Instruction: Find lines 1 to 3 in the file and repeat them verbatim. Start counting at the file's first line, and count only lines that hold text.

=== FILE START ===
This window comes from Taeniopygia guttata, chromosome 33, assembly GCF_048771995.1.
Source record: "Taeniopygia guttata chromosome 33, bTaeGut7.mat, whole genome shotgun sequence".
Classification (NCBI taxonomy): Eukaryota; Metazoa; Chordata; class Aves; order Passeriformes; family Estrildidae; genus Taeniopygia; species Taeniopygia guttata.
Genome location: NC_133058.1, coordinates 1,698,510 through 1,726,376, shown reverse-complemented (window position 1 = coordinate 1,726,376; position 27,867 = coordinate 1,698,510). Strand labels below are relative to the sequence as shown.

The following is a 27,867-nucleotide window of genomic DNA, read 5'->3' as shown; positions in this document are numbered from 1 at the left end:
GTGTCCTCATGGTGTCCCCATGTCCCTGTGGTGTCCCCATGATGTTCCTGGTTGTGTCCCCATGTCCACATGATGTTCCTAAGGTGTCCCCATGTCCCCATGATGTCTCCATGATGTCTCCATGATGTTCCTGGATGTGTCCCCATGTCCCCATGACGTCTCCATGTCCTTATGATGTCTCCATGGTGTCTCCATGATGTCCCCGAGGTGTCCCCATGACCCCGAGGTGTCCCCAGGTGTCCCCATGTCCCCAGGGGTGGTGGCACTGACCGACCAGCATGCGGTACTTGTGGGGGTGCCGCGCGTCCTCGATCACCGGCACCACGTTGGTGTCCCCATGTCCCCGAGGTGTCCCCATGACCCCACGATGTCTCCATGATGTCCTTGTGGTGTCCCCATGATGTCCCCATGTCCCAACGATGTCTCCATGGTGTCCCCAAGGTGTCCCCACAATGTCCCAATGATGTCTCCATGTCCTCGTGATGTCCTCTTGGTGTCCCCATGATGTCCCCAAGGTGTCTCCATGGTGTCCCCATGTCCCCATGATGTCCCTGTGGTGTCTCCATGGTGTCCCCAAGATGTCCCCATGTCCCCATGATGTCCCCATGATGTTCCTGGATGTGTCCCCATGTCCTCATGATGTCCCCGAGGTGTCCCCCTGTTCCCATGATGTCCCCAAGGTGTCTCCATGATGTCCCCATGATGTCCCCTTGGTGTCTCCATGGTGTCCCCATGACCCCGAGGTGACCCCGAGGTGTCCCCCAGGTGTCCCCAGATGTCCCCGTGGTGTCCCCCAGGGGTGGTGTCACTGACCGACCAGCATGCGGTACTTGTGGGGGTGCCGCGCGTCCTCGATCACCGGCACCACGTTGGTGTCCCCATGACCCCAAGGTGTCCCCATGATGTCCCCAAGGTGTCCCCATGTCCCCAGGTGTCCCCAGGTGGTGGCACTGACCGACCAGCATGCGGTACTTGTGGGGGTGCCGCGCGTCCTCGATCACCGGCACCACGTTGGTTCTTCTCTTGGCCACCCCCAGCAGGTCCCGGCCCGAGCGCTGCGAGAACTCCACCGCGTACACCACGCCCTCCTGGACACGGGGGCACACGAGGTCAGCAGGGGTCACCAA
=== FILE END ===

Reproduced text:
This window comes from Taeniopygia guttata, chromosome 33, assembly GCF_048771995.1.
Source record: "Taeniopygia guttata chromosome 33, bTaeGut7.mat, whole genome shotgun sequence".
Classification (NCBI taxonomy): Eukaryota; Metazoa; Chordata; class Aves; order Passeriformes; family Estrildidae; genus Taeniopygia; species Taeniopygia guttata.